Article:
Frederik Ludvig Norden, 1708-1742

Travels in Egypt and Nubia. Translated from the original by Dr. Peter Templeman. 2 vols. in 1. London: L. Davis and C. Reymers, 1757. [Rare Books Division]

There is something very surprizing in this jealousy, that the Turks and the Arabs shew for their antiquities, whenever they see a stranger come to examine them. This jealousy is so much the more surprizing, as you plainly perceive that they have no great value for them themselves, and if they find too much difficulty to demolish them, they cover over the figures with mud and dirt, and employ these venerable monuments as stalls for their cattle, which fills them with ordure. But as far as one can comprehend, and as I have already insinuated in more than one place, the true cause of this jealousy arises from superstition, which runs through the country, and persuades them, that all foreigners are so many magicians, and that the designs they draw are so many talismans.

—Norden (Vol. II, p. 89)

Norden was a Danish naval officer whose uncommon talent for drawing came to the attention of King Christian VI when he was retouching and amending a collection of charts and topographical plans. In 1737, the king ordered him to go to Egypt on an exploratory mission.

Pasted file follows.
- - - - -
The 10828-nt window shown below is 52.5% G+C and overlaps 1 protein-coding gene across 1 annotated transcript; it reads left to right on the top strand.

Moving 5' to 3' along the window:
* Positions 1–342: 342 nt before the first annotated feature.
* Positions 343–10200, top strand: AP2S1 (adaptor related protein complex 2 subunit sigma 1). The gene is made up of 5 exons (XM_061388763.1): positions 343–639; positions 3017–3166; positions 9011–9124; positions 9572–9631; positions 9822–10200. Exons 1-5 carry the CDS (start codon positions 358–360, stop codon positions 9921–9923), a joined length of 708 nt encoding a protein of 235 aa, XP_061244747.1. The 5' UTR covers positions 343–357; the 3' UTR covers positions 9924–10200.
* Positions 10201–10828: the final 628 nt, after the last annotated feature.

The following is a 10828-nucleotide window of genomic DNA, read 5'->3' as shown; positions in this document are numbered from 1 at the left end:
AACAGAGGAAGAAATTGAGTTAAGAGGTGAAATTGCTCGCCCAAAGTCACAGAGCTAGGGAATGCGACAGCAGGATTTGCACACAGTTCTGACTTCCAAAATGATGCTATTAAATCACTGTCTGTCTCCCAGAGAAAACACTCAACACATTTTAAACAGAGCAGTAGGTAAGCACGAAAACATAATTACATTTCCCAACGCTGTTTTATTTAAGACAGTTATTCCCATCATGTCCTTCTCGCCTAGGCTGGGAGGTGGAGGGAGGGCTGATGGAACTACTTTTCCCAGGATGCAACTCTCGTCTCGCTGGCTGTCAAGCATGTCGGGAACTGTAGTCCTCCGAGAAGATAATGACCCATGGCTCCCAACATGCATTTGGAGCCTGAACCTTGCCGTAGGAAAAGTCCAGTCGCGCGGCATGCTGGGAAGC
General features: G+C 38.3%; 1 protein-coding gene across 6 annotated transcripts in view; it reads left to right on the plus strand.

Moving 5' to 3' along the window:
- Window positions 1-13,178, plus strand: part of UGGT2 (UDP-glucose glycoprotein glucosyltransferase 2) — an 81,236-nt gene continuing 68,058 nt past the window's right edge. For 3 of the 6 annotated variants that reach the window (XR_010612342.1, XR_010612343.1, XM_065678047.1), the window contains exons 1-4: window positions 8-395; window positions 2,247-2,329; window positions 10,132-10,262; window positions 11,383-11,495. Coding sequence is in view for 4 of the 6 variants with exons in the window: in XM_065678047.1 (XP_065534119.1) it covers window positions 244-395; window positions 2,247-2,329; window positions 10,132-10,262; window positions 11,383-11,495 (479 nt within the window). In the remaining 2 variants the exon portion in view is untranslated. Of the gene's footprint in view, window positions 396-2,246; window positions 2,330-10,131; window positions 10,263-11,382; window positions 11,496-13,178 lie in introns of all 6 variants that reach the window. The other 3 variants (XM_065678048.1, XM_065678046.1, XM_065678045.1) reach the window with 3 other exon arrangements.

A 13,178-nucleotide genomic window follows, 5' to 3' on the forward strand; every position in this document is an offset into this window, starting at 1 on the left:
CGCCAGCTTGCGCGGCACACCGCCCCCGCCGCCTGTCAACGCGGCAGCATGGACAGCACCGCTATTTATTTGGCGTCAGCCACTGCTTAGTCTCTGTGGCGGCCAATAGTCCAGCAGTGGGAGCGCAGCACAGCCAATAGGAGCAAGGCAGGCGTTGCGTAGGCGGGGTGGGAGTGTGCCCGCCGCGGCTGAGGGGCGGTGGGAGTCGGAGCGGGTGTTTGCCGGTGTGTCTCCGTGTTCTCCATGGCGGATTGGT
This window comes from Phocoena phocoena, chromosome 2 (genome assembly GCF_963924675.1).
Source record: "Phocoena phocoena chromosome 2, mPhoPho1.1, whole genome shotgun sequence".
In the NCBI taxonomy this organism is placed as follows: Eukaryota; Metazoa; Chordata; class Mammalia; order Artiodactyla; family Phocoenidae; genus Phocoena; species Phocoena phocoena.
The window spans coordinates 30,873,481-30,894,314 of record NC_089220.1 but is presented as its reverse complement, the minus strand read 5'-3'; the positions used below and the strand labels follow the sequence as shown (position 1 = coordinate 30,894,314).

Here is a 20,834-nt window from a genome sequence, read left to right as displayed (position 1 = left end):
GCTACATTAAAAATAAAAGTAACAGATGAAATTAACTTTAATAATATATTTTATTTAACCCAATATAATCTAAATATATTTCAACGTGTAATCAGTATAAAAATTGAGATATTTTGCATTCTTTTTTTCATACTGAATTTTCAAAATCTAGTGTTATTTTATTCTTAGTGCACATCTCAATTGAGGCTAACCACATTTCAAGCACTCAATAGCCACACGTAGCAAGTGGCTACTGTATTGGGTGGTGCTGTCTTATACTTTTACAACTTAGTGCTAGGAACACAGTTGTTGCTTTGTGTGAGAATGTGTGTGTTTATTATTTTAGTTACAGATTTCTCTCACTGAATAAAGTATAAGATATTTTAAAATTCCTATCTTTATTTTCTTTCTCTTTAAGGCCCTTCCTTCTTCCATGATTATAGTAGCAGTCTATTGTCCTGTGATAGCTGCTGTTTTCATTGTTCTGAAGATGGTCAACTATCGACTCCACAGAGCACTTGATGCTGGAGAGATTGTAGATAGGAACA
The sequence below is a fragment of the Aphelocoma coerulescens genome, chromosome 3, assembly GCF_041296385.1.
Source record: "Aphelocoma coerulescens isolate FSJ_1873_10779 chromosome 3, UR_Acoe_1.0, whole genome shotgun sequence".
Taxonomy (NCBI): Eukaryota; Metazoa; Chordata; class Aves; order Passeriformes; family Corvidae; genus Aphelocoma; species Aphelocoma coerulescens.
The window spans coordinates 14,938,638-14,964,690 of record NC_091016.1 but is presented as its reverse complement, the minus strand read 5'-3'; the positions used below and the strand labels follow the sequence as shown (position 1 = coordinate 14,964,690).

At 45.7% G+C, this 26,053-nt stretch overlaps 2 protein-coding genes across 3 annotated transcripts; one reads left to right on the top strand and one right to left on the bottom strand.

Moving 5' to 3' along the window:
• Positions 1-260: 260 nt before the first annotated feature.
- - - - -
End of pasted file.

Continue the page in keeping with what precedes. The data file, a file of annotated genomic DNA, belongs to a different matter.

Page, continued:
His itinerary—from Alexandria to Cairo to Derri (short of the Nile’s second cataract) and back—took him farther into Nubia than any previous European traveler and provided an unprecedented view of ancient monuments along the Nile River. Everywhere he went, Norden noted dimensions, drew views, and made plans, which he accompanied with descriptive narrative. His study of architecture and his proficiency in mathematics enabled him to sketch accurate representations of what he found. These extensive drawings, made on the spot, offer the earliest glimpses of many Egyptian sites, well before the advent of tourism and excavations.

Norden continued to work on his sketches after he returned to Europe in 1738. However, military duties interfered, and he eventually died of consumption in Paris in 1742. His great accomplishment was published posthumously in France in 1755 as Voyage d'Egypte et de Nubie. In it, Norden’s chart of the Nile occupies 29 of the more than 160 plates, surpassing all previous maps of the river: the first entirely based on the observations of an eye-witness.